The year was 2010. The place--New Orleans where the American Psychiatric Association was holding its annual meeting. In a special presentation for the press, Nora Volkow, director of the National Institute on Drug Abuse (NIDA) shared breathlessly that her institute was working on a "vaccine" for drug addiction.
As a reporter who covers addiction/alcoholism and has members of both demographics in my family, I let out a gasp. You have to be pretty removed from the world of substance dependence to think a "vaccine" would do anything but make money for vaccine makers.
Addiction cannot be treated with a drug or pill because it is a disease of the mind, body and spirit as Bill Wilson, the founder of Alcoholics Anonymous, observed over 70 years ago. The signature symptom of addiction is "denial" which is why no alcoholic or addict would voluntarily take Volkow's vaccine (and why Antabuse/ disulfiram fails for most people).
Volkow's pursuit of an "addiction vaccine" includes frequent publishing of addiction research with drug industry representatives--with no apparent firewall between private industry and our tax dollars. These conflicts of interest are especially offensive since the current national opioid addiction epidemic is now known to have been driven by drug companies who paid doctors to rewrite pain treatment guidelines to favor opioids.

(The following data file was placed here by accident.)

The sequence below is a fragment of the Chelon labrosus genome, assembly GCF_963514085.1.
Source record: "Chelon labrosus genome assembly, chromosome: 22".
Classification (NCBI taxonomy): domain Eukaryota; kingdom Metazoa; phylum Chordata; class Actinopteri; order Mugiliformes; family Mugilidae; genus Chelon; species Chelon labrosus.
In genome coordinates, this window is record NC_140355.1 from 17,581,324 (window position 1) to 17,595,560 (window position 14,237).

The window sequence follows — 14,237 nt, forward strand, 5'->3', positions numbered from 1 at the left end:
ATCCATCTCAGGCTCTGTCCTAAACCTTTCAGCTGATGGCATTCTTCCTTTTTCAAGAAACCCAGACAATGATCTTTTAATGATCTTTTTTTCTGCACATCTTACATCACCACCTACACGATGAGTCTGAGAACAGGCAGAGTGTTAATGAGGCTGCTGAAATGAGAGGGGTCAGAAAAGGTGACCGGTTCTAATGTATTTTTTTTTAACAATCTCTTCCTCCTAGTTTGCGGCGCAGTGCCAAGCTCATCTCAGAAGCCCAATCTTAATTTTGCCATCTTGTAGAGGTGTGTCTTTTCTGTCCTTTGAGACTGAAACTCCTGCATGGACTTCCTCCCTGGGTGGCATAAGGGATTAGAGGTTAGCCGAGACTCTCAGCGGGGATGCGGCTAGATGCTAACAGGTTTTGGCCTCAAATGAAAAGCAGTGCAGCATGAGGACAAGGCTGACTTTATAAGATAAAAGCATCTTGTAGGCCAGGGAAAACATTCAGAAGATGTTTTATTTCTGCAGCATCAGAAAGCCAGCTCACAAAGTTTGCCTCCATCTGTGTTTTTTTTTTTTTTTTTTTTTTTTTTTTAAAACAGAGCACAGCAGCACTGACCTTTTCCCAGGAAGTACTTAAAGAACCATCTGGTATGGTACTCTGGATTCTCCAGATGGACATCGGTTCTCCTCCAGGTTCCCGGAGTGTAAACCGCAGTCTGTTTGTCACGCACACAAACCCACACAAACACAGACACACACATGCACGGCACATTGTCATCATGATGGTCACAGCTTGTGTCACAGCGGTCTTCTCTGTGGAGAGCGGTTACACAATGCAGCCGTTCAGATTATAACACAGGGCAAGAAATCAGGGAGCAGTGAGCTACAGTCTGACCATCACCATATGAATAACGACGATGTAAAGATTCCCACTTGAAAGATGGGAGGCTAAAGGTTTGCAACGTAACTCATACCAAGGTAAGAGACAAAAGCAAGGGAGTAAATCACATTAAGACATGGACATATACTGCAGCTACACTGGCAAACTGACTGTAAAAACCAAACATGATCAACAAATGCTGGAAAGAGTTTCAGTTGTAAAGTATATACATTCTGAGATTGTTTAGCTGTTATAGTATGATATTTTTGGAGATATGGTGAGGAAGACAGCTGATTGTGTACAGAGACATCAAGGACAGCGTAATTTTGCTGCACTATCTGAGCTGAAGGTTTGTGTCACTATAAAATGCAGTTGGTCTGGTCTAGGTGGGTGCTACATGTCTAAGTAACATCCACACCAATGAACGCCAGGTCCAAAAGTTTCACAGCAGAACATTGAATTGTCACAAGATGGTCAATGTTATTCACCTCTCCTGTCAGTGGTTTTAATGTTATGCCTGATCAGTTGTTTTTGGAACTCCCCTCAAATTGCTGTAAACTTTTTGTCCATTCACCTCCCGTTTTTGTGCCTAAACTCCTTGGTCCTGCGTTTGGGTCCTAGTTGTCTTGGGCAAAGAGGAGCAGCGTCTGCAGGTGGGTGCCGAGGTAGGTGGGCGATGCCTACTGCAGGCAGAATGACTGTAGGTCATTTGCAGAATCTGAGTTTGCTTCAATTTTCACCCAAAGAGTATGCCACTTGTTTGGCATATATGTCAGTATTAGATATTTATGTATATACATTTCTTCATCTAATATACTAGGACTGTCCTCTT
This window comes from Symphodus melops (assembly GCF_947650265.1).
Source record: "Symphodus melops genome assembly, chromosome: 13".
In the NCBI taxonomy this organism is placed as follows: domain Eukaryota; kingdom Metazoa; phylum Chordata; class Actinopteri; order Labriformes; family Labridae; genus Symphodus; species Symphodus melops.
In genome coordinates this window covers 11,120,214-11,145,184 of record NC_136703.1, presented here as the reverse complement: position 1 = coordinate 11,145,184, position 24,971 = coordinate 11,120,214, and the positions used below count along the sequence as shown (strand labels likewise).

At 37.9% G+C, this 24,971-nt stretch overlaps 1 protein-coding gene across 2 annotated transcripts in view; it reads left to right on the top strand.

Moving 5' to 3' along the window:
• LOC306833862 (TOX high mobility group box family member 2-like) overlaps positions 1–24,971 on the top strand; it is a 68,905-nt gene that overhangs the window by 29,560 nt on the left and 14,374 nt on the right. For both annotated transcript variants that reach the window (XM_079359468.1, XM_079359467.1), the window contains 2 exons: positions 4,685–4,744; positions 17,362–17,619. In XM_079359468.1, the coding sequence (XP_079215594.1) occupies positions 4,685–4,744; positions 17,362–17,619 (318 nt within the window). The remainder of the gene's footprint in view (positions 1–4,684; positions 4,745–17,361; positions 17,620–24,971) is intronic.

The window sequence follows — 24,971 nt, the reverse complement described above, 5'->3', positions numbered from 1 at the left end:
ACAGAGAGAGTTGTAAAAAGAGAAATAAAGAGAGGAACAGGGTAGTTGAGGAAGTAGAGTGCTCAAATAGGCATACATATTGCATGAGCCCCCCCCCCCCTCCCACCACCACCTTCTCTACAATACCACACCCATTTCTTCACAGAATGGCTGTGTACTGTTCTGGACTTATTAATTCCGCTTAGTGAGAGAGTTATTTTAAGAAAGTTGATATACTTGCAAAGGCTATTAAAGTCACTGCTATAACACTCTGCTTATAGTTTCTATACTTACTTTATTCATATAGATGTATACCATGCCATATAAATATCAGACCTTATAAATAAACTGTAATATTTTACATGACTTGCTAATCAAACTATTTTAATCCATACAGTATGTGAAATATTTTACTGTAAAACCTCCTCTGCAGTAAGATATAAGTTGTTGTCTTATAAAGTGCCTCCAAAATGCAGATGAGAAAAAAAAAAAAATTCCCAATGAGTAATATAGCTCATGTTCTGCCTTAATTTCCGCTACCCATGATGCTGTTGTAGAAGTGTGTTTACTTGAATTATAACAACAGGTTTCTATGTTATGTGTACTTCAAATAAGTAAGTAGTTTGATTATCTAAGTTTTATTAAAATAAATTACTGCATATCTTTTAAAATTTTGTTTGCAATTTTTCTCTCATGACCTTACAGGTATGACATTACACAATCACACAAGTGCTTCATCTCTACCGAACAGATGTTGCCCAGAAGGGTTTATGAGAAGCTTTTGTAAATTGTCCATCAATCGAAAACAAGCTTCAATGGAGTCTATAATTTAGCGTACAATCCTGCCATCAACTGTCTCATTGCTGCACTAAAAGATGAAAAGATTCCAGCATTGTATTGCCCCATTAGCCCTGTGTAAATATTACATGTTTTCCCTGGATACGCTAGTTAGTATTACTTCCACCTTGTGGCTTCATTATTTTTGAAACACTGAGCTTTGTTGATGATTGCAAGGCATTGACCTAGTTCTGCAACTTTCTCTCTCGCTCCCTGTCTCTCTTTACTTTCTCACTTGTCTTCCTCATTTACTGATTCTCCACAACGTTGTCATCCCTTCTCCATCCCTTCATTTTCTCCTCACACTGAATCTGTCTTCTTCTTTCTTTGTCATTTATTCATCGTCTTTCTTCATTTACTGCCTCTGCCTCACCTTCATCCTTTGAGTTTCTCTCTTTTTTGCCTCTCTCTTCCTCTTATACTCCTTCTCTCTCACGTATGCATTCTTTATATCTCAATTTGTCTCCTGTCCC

Nor are animals spared the fool's errand of an "addiction vaccine."
One paper shows a "pregnant bonnet macaque in transverse position within HR+ PET scanner . . . positioned so that maternal and fetal organs were within same field of view." One man I interviewed who sustained an alcohol-related spinal cord injury in his twenties told me such research was appalling. "Monkeys didn't drink and drive like I did--why should they suffer?" he said.
The folly of Volkow's quest is further highlighted by a recent New York Times article about Michael Botticelli, the director of the White House Office of National Drug Control Policy who is recovering from addiction himself and "the first person in substance-abuse recovery to hold the position," says the Times.
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